• On the periodic table, the group of the metal element contained in the tunneling oxide layer 30 may be adjacent the group of the metal element contained in the first metal cluster oxide layer 20. For example, if the metal element contained in the tunneling oxide layer 30 belongs to Group III, the metal element contained in the first metal cluster oxide layer 20 may be selected from metal elements belonging to Group II or IV.
  • Further, the metal ions of the first metal cluster oxide layer 20 may have a different valence electron number than that of the metal ions of the tunneling oxide layer 30. For example, the metal ions of the first metal cluster oxide layer 20 may have a greater valence electron number than the metal ions of the tunneling oxide layer 30. Thus, in the first interface oxide layer 30 a, the metal ions of the first metal cluster oxide layer 20 may occupy the sites of the metal ions of the tunneling oxide layer 30 to generate electrons. As a result, the first interface oxide layer 30 a may be an n-type semiconductor layer. On the contrary, the metal ions of the first metal cluster oxide layer 20 may have a smaller valence electron number than that of the metal ions of the tunneling oxide layer 30. In this case, the first interface oxide layer 30 a may be a p-type semiconductor layer.
  • As described above, the first interface oxide layer 30 a may be an oxide layer formed by doping of metal ions having a different valence electron number than that of the metal ions of the tunneling oxide layer 30.
  • The insulating oxide layer 30 b may have a composition which satisfies a stoichiometric relationship. That is, the insulating oxide layer 30 b may be a stoichiometric layer which has a very low oxygen vacancy density. Thus, the insulating oxide layer 30 b may have high insulating properties.
  • The insulating oxide layer 30 b may have a thickness of 10 nm or less in order to allow F—N tunneling of electrons at a predetermined voltage or more.
  • The thickness of the insulating oxide layer 30 b may decrease with increasing thickness of the first interface oxide layer 30 a. That is, the thickness of the insulating oxide layer 30 b may depend on the thickness of the first interface oxide layer 30 a. Here, when the thickness of the insulating oxide layer 30 b is reduced to a predetermined value or less, on-current density can be increased by F—N tunneling of electrons.
  • Since the first interface oxide layer 30 a adjoins the insulating oxide layer 30 b, the first interface oxide layer 30 a can bend an energy band of the insulating oxide layer 30 b. Thus, when a predetermined voltage or more is applied to the device, F—N tunneling of electrons occurs, thereby increasing on-current density.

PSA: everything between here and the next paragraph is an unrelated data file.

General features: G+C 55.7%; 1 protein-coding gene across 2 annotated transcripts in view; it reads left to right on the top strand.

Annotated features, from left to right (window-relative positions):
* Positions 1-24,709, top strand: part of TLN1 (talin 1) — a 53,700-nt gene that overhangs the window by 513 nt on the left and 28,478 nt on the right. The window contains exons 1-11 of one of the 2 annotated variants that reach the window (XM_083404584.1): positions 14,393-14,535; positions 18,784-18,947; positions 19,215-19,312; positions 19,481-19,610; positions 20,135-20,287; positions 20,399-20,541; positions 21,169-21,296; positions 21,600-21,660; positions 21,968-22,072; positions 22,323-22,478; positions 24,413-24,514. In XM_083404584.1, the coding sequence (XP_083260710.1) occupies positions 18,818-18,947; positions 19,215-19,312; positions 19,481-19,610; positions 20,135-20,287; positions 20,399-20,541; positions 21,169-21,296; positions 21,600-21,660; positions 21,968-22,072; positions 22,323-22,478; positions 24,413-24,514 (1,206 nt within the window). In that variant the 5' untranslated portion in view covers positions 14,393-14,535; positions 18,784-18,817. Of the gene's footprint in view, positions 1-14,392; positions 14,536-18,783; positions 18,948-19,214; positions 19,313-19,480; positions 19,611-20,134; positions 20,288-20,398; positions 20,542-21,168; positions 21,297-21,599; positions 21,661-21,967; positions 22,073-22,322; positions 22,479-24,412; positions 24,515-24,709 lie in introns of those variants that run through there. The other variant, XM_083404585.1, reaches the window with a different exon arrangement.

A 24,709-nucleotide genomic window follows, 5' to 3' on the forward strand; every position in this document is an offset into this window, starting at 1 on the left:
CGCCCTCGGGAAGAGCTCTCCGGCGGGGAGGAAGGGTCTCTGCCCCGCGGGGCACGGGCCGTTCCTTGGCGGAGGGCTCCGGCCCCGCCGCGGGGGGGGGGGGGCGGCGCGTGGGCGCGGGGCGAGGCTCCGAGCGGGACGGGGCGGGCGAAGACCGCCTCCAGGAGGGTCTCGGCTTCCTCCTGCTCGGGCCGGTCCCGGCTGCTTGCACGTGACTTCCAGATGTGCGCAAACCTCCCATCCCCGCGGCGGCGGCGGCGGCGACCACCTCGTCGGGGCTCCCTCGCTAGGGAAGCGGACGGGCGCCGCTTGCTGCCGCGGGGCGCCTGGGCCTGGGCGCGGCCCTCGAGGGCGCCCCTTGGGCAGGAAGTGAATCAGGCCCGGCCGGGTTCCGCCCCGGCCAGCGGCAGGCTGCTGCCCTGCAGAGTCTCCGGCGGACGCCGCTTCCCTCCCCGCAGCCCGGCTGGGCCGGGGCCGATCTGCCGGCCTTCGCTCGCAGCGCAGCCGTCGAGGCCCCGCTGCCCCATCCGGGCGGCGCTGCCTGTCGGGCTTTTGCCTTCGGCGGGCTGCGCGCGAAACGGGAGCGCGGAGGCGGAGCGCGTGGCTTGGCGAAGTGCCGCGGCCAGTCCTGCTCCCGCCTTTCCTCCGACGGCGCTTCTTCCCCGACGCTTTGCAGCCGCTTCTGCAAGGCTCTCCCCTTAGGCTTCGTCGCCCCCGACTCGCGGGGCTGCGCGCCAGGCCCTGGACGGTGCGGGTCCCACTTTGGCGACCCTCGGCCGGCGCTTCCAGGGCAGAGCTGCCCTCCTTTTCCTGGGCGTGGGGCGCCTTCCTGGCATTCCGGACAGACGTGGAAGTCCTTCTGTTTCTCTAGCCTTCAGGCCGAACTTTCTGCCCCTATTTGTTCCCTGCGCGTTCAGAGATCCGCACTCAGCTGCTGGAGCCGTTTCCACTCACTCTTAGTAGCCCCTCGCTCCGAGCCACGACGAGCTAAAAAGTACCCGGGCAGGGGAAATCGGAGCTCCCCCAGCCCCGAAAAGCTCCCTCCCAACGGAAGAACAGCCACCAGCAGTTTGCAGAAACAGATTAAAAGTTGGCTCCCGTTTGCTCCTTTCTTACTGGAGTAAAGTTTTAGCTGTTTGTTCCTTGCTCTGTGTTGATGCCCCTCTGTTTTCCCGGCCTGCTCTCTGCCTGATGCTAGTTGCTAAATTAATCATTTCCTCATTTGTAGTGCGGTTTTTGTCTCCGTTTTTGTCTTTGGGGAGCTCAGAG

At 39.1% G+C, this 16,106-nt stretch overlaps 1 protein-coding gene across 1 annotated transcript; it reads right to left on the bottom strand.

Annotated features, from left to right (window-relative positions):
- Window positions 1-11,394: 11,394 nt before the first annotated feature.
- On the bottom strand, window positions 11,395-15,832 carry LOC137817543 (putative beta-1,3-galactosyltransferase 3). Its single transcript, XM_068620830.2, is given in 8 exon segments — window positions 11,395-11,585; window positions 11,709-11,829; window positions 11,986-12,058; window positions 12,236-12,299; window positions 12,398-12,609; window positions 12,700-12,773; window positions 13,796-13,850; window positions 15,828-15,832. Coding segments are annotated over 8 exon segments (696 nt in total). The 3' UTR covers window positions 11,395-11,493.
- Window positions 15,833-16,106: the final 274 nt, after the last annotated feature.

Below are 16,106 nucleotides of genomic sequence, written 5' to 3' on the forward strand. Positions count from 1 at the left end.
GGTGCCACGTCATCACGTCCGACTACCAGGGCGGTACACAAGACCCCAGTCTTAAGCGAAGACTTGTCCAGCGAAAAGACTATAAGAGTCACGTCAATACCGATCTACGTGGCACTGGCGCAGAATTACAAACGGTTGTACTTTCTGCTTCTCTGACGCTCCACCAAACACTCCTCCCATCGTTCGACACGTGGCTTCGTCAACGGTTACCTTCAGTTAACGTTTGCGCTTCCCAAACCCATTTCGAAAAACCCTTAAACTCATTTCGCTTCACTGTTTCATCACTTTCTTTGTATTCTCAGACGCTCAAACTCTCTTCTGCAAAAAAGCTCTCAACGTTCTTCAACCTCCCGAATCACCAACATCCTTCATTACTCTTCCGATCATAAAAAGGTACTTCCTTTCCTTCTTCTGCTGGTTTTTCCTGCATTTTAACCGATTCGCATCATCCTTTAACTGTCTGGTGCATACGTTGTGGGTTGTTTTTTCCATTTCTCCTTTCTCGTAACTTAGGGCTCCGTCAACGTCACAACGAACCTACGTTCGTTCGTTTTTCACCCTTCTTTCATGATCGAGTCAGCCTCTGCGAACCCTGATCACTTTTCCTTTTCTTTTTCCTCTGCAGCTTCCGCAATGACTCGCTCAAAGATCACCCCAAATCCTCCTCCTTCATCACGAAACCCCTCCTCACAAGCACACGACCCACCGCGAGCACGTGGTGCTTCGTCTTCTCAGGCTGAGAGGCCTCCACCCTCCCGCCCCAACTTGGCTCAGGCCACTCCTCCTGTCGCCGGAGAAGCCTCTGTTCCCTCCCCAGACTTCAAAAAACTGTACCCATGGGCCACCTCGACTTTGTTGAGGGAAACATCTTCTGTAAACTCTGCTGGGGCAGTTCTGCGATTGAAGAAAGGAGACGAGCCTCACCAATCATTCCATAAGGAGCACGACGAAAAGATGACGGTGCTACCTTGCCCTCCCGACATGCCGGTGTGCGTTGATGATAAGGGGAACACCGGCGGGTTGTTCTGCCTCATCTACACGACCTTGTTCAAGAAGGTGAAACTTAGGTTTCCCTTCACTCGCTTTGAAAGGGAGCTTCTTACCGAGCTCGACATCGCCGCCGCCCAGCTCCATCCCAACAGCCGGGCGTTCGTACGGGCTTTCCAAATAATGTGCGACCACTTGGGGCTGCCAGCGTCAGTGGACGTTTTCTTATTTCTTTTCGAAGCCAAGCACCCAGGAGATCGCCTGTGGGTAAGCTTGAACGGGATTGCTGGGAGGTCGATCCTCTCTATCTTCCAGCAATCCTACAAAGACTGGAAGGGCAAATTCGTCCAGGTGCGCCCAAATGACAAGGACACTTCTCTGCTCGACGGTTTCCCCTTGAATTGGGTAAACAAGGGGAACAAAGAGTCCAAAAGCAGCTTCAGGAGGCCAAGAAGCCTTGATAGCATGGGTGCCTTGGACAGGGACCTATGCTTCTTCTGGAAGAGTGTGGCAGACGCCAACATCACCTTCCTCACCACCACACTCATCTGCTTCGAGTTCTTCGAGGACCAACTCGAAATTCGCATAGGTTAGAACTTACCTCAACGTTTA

• The second metal cluster oxide layer 40 may be disposed on the tunneling oxide layer 30. In addition, the second interface oxide layer 30 c may be formed by doping of metal ions contained in the second metal cluster oxide layer 40 into the tunneling oxide layer 30.
  • The second metal cluster oxide layer 40 has the same structure as that of the first metal cluster oxide layer 20 described above, and the second interface oxide layer 30 c has the same structure as that of the first interface oxide layer 30 a described above. Thus, detailed descriptions thereof will be omitted herein.
  • The second electrode 50 may be disposed on the second metal cluster oxide layer 40. The second electrode 50 has the same structure as that of the first electrode 10, and thus a detailed description thereof will be omitted herein.
  • Although the metal cluster oxide layers 20, 40 are illustrated as being disposed between the tunneling oxide layer 30 and the first electrode 10 and between the tunneling oxide layer 30 and the second electrode 40, respectively, the present invention is not limited thereto.
  • FIG. 2 is a current-voltage (I-V) curve of a selection device for a non-volatile memory in accordance with one embodiment of the present invention.
  • Referring to FIG. 2, in the structure in which only the tunneling oxide layer is interposed between the first electrode and the second electrode, that is, in the first electrode/tunneling oxide layer/second electrode structure, the tunneling oxide layer exhibits high insulation properties upon turn on at about 0.7 V. Thus, it can be confirmed that the selection device has a very low on-current and a relatively good selection ratio, which can be defined as a ratio of on-current to off-current.
  • In the structure in which only the metal cluster oxide layer is interposed between the first electrode and the second electrode, that is, in the first electrode/metal cluster oxide layer/second electrode structure, it can be confirmed that the selection device has a very high on-current upon turn on at about 0.7 V, and a very low selection ratio.